In the early 20th century  left handedness was identified as a 'pathology' by 'medical experts'.   Some Eugenics ''experts'' (this is the same group that later bred the madness that was Nazism) said that being left handed was associated with 'criminal genes', and advocated that left handed people be weeded out of the population as 'inferior".
The cruel confusion was between 'innate' behavior and 'willed' behavior.
Little children were treated as if they 'chose' to be left handed, and needed to be 'corrected' and converted into right-handedness.
Left handedness was associated by 'experts' to mental illness, shortened lifespan, and many 'medical disorders', including homosexuality (!!!!) They were thought to live less long as they were considered 'clumsy', more prone to heart attacks and disease.
Any of this history sound familiar?
These practices seem barbaric to us, in 2013.  Accommodation is made for left handed people nowadays. The bias against lefties has faded away in Western culture. Five of the last eight presidents, including Bush Sr,,  Barak Obama and Bill Clinton are left handed. How sinister!
But  a political "right"  so eerily similar, the right to gender identification and sexual preference  is still controversial, and the battles for rages fiercely today. .
We are all (or should be) familiar with the torment gay citizens have experienced at the hands of their families, their community and their government. this torment is so severe that many  gay people fled to cities where their was a large population of gays, hiding in plain sight, fleeing from the harassment and even death threats they receive from the general population .
Even today, gay (and transgender) persons are regularly beaten, abused, fired, disinherited, even murdered by their families of origin as young people, when they 'come out' or are 'discovered'. .
Gay citizens in the USA and elsewhere are standing up and saying "no more'. They testify to lives filled with shame and self hatred, of having to hide who they are. These personal histories, plus intense political action and agitation over several decades are beginning to win gays 'a place at the table'.
This struggle is no means over; worldwide the oppression of gay people is still the norm.  in Uganda there is a fierce debate right now about the right of gay people to even live.
And in this country, there are whole organizations, mostly God based, that make money converting gay people; that conversion is  seen as necessary for a person to lead a respectable life.
When will this cruelty end? For lefties, the struggle is not over. In many countries, being left handed is still severely punished, and the children are still forced into conversion,  to write and use their right hand only.
In Russia, mainland China, Asia and Africa most children are still forced to use their right hand, and punished, even beaten when they used their left hand.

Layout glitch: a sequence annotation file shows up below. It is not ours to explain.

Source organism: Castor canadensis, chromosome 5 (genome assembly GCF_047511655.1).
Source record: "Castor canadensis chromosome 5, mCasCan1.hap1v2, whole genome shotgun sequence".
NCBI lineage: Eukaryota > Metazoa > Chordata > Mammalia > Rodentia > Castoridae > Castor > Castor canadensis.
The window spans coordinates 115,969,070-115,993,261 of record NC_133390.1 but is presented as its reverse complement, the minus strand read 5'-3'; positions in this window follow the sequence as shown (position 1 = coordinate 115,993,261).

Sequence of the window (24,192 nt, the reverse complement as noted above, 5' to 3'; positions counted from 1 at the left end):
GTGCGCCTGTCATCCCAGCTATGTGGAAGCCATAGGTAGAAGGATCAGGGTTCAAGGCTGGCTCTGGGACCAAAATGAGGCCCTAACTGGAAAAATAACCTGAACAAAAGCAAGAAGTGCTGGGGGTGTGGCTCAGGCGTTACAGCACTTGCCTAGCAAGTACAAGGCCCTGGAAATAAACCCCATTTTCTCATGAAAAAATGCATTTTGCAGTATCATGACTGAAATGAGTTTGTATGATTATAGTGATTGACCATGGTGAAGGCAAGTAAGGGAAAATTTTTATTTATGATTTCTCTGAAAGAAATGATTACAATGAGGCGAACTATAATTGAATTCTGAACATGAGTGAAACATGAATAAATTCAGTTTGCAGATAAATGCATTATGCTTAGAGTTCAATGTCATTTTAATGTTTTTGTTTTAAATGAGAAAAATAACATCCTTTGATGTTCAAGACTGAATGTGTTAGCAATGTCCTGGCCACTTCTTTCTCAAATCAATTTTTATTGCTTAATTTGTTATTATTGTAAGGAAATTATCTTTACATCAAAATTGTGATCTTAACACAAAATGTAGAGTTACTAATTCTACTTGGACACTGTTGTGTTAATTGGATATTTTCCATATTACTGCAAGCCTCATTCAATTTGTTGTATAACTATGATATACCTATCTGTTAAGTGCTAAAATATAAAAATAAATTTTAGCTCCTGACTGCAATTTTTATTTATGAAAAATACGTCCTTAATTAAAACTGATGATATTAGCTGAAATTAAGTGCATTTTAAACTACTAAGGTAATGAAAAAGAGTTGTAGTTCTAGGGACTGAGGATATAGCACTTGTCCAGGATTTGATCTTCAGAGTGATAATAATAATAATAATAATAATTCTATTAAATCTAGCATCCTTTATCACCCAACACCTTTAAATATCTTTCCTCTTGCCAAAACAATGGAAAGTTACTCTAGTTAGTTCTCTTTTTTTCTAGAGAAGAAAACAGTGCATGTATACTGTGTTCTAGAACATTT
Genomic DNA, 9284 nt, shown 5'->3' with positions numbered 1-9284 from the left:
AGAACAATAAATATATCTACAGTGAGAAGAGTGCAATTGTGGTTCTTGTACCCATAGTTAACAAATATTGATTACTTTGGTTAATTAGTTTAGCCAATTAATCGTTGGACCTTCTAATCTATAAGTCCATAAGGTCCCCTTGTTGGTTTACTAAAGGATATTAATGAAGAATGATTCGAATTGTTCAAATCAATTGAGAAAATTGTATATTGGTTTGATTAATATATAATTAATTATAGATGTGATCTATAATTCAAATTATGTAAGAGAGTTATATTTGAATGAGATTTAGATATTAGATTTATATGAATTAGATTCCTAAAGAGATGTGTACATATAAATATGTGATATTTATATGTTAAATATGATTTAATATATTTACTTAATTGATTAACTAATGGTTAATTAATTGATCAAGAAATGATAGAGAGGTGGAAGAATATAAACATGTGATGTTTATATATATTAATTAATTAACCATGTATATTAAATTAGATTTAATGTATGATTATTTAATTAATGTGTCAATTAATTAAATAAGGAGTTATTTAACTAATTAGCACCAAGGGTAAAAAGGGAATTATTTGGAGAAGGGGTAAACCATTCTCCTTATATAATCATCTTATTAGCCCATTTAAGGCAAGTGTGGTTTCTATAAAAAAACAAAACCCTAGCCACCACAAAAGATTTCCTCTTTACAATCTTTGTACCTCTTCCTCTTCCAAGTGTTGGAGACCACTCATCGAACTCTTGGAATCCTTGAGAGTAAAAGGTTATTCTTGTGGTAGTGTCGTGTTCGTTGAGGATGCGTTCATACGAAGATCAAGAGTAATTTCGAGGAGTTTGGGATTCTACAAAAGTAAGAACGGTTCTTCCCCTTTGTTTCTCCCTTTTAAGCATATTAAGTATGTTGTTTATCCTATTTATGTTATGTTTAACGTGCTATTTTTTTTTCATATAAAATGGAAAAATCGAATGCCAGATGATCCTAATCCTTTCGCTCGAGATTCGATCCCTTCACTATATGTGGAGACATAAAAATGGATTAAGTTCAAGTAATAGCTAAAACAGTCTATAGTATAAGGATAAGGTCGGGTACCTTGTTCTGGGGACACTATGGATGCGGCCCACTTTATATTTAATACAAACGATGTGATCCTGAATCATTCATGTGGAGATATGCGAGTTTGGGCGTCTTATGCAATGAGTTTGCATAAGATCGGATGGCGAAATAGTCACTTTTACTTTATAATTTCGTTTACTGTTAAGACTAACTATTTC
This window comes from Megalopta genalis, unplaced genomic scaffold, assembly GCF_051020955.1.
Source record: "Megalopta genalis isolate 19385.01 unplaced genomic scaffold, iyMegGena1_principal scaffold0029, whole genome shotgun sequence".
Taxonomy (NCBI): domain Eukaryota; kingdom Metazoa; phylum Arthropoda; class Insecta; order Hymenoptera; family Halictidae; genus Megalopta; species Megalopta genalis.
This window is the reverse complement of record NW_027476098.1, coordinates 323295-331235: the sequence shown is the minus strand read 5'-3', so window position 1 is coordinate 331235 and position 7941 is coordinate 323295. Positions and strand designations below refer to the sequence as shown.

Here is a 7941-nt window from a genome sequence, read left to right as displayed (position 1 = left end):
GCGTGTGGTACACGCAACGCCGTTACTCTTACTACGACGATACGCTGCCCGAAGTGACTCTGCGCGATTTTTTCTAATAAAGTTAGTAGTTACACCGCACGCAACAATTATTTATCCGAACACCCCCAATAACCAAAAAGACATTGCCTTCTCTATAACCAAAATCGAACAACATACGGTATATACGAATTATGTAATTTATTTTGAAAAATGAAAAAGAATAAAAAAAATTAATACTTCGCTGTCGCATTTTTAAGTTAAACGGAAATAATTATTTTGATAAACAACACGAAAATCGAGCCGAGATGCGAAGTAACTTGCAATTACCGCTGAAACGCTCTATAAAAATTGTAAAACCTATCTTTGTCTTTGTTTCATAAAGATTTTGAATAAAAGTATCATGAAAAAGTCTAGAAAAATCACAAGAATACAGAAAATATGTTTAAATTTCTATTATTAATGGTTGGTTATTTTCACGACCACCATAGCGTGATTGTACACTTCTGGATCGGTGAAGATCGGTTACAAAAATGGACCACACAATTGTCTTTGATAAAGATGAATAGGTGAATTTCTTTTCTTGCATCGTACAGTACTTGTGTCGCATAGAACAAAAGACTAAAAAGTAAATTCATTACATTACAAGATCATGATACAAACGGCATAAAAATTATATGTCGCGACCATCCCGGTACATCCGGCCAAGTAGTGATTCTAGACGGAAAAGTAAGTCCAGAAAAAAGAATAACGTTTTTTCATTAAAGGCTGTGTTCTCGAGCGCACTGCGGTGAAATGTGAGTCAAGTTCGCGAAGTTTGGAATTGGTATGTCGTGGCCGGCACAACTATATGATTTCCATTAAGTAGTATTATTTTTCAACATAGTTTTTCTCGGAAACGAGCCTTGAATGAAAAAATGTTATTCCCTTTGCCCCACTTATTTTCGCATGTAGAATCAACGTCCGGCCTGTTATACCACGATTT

We have a world wide vicious problem of oppression of young people who are left handed - or, as I contend here, gay.
And for both, it begins in early childhood.  It does not matter if you are a Muslim in Iran or Saudi Arabia, live in a small town in the South or in Central or South America,, if you are born left handed or gay, even today, you will be discouraged or physically punished for using the ''wrong'' hand or are attracted to the 'wrong' sex.
This punishment, leading to the torment of  children, causing great and permanent mental distress, needs to be addressed.  The obsession of the dominant culture to 'convert'  must be addressed.
The dominant culture, in living memory, wanted lefties to ''pass' as right handed, to be accepted in their culture. If they 'insisted' on being left handed, they are  severely harassed, especially when they are young and in their parent's (and school system's) power. .
Religious leaders need to say that Left handed people are God's children, perfect as they are, as much of the persecution stems from religious as well as cultural reasons.
Political leaders need to do so, as well. Barack Obama needs to speak out for the rights of left handed people, to encourage world leaders to tell their citizens to stop tormenting their children for using the 'wrong' hand.   
It is now clear to me that we are just emerging from an age of barbarism, cruelty and paranoia, and that much still needs to be done.
Children and young people, who were at all 'different' be they left handed, or gay, need protection from the paranoid dominant culture. They both need to be protected from being forced to convert, or at least pretend to, and stay in the closet.
We must address the mores of that culture that seeks to be punish people who are different as wrong or 'sinful', and needed to be controlled and converted.  This cruelty of the dominant culture must be confronted whenever it re-appears.
The right to be oneself, and not be forced to change some part of oneself to please the dominant culture must be respected.
Left handed people and gay people are natural allies. We lefties must remind ourselves and others about the cruelty of attempted conversion. This is a futile and cruel practice that can lead to depression and despair. Small children should not be repeatedly and endlessly tormented for being who they are, gay or left handed.
Left handed people must step up, and know their history. Study the oppression of lefties; it will only take a few minutes using Google, though the testimony is quite extensive and well researched. .